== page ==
Matt Skoufalos September 25, 2012 at 04:00 AM
Check that, Gary -- I have not deleted anything from these comments. I will ask if another editor may have for some reason, or if Mr. Ingerman decided to remove his comments. But I haven't been doing anything but following the conversation here today.
Kim R. September 25, 2012 at 11:31 AM
Thanks for this post, Gary. I live at the HoC (It hasn't been called Sutton Towers since the late 90s!) and while any apartment complex will have its problems, it's not a bad place to be. I have many peers my age who rent property. It's just the way the housing cycle goes. What I find most troubling about these stories isn't the constant anti-rental response, but the almost-racist, very classist comments about wanting the right crowd to live in Collingswood. I grew up a few towns over - I remember Collingswood being a working-class town most famous for a tragedy following flooded streets. It's different now, sure, but if different includes people turning up their noses at renters then maybe we as a community have more to worry about than an over-the-top PILOT program.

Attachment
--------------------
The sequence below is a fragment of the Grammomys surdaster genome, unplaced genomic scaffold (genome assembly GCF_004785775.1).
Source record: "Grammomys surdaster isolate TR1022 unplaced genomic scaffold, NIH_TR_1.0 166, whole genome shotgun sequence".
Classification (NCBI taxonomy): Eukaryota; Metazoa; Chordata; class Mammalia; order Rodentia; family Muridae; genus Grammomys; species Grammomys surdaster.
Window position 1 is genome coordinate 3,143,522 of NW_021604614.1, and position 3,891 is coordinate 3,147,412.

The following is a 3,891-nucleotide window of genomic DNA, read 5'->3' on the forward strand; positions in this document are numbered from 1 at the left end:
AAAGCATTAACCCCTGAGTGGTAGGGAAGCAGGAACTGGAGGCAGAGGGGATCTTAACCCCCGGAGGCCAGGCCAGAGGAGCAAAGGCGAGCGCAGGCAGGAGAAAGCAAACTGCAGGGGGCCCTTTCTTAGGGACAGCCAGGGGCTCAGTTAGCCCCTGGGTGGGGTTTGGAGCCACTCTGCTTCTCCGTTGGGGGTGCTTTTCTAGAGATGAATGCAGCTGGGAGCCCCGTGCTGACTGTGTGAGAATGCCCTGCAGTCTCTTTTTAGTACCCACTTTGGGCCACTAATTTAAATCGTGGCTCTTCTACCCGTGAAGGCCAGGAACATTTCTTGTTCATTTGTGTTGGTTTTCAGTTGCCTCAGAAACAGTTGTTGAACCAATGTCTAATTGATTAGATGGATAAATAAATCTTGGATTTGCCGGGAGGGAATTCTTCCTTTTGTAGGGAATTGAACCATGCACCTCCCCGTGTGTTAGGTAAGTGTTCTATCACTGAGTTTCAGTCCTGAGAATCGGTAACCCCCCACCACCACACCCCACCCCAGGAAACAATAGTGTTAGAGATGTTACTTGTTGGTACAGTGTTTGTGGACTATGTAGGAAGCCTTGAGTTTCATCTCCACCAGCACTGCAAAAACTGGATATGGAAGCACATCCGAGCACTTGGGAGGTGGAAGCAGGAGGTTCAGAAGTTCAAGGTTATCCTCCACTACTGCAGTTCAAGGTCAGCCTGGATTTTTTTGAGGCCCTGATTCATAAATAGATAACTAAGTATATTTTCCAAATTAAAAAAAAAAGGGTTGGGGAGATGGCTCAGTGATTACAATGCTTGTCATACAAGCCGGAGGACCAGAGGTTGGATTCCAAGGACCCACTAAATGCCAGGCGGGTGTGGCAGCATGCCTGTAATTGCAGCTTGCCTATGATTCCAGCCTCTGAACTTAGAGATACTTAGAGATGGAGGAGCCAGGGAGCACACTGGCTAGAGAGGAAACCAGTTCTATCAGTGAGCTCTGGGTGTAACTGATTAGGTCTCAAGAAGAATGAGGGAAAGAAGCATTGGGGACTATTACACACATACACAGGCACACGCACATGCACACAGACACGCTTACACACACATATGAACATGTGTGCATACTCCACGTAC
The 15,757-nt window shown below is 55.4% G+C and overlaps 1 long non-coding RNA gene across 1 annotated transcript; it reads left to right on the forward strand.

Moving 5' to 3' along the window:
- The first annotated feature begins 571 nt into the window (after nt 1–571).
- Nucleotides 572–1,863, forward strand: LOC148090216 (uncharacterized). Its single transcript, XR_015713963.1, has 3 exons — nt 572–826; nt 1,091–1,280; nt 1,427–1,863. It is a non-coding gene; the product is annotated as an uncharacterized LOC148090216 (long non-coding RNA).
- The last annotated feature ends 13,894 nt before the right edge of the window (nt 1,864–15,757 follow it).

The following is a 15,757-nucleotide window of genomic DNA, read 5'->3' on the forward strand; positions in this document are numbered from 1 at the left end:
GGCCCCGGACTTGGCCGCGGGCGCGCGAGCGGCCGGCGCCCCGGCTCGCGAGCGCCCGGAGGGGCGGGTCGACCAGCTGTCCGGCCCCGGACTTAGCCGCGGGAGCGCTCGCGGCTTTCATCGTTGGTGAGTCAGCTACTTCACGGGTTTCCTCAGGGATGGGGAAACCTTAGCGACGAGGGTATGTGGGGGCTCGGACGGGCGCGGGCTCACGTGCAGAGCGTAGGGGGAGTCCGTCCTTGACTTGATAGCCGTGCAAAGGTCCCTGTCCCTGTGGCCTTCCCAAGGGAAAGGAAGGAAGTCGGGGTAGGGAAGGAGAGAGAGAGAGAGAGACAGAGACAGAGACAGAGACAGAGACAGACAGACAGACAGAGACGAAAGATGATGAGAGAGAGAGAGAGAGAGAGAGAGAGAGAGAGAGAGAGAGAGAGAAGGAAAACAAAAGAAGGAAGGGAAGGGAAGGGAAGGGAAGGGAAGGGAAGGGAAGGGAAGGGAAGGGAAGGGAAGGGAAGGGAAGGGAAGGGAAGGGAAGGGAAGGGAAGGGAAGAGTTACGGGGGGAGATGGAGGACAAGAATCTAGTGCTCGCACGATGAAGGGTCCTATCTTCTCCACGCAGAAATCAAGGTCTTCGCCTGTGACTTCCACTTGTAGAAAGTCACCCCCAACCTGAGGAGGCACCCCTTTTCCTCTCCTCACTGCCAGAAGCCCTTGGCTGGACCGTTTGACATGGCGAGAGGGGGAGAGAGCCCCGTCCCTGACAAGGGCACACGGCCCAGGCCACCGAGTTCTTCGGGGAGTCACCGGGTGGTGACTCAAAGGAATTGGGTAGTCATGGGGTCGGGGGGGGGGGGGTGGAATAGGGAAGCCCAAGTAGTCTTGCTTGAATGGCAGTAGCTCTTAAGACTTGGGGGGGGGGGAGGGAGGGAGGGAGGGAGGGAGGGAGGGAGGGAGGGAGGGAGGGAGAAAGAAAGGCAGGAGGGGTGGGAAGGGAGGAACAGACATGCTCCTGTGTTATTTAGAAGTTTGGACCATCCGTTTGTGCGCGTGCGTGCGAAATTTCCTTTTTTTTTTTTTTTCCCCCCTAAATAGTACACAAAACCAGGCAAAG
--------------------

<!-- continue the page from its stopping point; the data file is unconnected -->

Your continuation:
Will McGowan September 29, 2012 at 01:13 PM
I hope this time around that they make a more attractive presentation for the complex. The website lists "amenities" that I would call common expectations: "over sized windows?, individual hot water heaters? "raised panel interior doors"??..really; are these amenities or common inclusions of almost any dwelling? As an investor in the project, I would also like to be able to see a computerized rendering of the finished product as soon as possible with regular updates on how my investment is shaping up. Since I have no other say in any of the matriculation of this, I expect at least that much.